We already posted about In Treatment Season Premiere on HBO Monday October 25th.
And since at least for me, the show is the most realistic I´ve seen about therapy, I thought the best thing to do was to ask an expert about it. That´s why we contacted best selling author Dr Gary Small, with his New York Times best seller The Memory Bible. Recently he launched his new book, cowritten with Gigi Vorgan, called “The Naked Lady who Stood on Her Head“.
I asked him to tell us his opinion about In Treatment and wether it was TV Hype or the Real Deal.
Dr Gary Small wrote this piece for Series And TV about HBO show In Treatment.
In Treatment: TV Hype or the Real Deal?
As a psychiatrist, I watch this show with mixed feelings. I’m drawn to the drama of some of the characters. I empathize with the therapist, knowing first-hand the emotional challenges and rewards of treating difficult patients. Sometimes I’m appalled when he crosses the line and let’s his own feelings and conflicts interfere with the treatment. The good doctor is supposed to understand his own emotional reactions to his patients and not act on them to serve his own needs. In the series, we’re led to believe that talking to his own therapist at the end of the week makes it all okay. But this is therapy, not Confession, and all is not okay.
What I find most intriguing about the show, which parallels my own new book, The Naked Lady Who Stood on Her Head: A Psychiatrist’s Stories of His Most Bizarre Cases, is that it gets inside the doctors head. The viewer has a sense of what the therapist is thinking and going through. Some people view therapists as wizards who can magically peer into their minds and know their deepest thoughts and mental anguish. But that is not the case, as shown in both this series and my book. Therapists are just people with their own emotional struggles, and part of their job is to put aside their own emotional needs in order to help their patients.
The realization that a psychiatrist or psychologist might have personal issues frightens many patients. That’s part of the patient’s transference – they are transferring feelings they have toward other people in their lives onto the therapist. As children, we often have this kind of magical thinking about our parents – that they are all powerful and can fix everything. What often heals patients in therapy is gaining insight on their transference feelings. They learn how they distort their perception of the therapist and gain perspective on how they distort their other relationships.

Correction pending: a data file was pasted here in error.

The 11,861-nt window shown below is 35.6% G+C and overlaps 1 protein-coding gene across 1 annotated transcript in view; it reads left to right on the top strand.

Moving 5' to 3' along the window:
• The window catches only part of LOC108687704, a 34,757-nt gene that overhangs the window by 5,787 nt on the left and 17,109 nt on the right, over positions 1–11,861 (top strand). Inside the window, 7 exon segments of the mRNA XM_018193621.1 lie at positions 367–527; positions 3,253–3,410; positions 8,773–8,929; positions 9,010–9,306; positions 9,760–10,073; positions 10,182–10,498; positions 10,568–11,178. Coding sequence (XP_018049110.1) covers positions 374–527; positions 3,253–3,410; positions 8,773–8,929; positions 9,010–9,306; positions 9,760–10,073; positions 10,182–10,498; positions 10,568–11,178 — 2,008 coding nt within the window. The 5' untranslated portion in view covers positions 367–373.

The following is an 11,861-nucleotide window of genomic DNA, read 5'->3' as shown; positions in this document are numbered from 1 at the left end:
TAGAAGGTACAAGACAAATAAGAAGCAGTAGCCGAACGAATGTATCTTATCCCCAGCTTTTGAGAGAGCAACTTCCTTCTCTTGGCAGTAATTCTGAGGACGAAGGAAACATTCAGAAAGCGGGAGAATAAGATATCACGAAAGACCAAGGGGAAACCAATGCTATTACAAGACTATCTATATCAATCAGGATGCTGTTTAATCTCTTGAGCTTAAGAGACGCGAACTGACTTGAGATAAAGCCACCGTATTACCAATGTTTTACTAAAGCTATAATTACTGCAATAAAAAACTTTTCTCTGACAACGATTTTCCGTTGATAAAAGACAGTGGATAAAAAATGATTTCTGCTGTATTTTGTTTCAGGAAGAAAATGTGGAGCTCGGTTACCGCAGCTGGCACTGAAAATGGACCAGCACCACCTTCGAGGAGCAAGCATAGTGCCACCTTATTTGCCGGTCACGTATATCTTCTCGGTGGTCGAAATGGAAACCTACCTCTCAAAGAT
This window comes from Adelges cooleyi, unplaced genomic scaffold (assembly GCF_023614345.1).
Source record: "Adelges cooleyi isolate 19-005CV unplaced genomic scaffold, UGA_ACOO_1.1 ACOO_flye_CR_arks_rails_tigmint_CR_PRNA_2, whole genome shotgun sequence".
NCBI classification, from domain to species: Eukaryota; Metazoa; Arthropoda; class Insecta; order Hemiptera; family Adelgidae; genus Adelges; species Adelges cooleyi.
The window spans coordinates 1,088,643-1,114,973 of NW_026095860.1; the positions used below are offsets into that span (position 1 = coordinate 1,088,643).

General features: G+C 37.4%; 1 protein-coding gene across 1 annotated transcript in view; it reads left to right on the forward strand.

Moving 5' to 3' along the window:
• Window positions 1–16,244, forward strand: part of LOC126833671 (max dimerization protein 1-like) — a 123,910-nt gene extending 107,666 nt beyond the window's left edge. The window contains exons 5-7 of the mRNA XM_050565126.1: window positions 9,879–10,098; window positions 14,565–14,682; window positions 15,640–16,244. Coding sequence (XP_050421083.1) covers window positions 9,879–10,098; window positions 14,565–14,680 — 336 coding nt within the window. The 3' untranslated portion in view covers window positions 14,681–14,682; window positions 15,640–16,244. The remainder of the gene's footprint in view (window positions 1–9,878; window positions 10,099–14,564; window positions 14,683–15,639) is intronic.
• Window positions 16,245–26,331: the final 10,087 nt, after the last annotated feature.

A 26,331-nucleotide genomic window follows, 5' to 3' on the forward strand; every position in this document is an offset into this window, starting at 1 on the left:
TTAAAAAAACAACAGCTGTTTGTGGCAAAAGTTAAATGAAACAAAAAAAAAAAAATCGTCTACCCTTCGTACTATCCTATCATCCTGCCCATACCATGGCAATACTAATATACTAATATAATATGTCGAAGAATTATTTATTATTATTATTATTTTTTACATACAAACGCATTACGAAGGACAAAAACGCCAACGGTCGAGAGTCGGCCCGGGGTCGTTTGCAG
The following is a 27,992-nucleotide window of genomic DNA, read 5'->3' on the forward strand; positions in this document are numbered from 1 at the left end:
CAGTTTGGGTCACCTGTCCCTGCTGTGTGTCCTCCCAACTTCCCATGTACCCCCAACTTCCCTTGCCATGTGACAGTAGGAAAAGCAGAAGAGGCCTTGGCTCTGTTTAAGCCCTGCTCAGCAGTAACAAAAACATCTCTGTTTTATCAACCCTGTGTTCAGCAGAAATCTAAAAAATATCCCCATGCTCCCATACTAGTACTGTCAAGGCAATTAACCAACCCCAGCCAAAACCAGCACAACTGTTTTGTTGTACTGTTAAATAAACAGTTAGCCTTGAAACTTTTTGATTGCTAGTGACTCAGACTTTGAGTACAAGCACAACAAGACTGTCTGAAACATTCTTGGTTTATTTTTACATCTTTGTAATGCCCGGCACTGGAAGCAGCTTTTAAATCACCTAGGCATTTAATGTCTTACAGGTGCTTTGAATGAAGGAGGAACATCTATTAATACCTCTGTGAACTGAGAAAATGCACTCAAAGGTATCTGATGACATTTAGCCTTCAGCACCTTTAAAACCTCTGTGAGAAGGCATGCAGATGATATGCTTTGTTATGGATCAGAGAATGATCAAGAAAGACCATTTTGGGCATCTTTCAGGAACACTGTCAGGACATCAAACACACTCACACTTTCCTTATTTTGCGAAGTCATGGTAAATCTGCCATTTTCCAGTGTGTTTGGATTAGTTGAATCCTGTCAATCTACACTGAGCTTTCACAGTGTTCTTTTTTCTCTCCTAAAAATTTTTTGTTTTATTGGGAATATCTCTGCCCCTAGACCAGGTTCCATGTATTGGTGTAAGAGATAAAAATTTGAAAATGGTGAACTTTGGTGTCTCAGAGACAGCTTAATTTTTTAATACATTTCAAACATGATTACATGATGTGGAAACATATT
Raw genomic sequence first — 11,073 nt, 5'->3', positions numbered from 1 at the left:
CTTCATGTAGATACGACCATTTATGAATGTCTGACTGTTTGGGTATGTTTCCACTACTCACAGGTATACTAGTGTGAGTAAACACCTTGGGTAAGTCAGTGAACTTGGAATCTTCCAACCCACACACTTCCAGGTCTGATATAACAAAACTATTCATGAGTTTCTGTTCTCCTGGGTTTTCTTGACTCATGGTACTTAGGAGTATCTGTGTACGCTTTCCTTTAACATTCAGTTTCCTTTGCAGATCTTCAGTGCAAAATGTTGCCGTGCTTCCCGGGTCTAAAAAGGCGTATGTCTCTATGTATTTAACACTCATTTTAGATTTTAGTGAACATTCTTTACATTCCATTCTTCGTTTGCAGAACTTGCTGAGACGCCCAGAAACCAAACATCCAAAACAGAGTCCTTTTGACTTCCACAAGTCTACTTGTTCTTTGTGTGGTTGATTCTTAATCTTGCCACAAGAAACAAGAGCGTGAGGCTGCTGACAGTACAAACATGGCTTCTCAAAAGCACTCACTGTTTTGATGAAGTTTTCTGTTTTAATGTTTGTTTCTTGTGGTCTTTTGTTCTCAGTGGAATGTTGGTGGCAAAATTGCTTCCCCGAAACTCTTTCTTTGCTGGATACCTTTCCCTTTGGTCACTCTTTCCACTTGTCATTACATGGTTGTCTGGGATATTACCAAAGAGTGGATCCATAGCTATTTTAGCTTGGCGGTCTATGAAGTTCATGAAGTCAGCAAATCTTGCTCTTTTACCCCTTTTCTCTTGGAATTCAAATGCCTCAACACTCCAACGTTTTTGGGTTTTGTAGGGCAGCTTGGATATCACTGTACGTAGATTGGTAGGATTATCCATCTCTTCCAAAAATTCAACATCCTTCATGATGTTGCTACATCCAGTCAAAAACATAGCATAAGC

So is In Treatment the real deal or just TV hype? In many ways, it is as close to the real deal as scripted TV can get, which is one reason so many people are drawn to it. But most therapists don’t cross the line and enter their patient’s personal lives. In television and film, this has become a stereotype. The patient often falls in love with the therapist, and the recently divorced therapist responds in kind. The therapist meets is own needs and temporarily gratifies the patient. The patient gains a temporary lover, but loses their doctor and the opportunity to resolve his or her conflicts.
The therapists I respect the most are those who have had personal conflicts and resolved them. They don’t get personally involved in their patients’ transference reactions, but help them understand them. They are often the most empathic psychotherapists because they know the pain and anguish that their patients experience.
So I am eager to see what happens this season on In Treatment. In many ways, it is the real deal. Sometimes it makes us squirm; other times it’s a little boring. TV, and therapy, often get that way.
Who is Dr Gary Small?
Dr. Gary Small is a professor of psychiatry and director of the UCLA Center on Aging at the Semel Institute for Neuroscience & Human Behavior. His research, supported by the National Institute of Health, has made headlines in the Wall Street Journal, New York Times, and USA Today. Scientific American magazine named him one of the world’s leading innovators in science and technology. Dr. Small lectures throughout the world and frequently appears on The Today Show, Good Morning American, PBS, and CNN. He has written five books, including The New York Times best seller, The Memory Bible.
How to buy The Naked Lady Who Stood on Her Head?
You can either buy it online at Amazon.com (both hard cover and Kindle editions), at Barnes & Noble, at Harper Collins site (In E-Book, Hard cover or audiobook formats).
More Information about In Treatment Season 3 Premiere on HBO
Multi award HBO show In Treatment is coming back Monday October 25th with back to back episodes, followed by two more back to back episodes on Tuesday October 26th. (9 and 9:30 PM)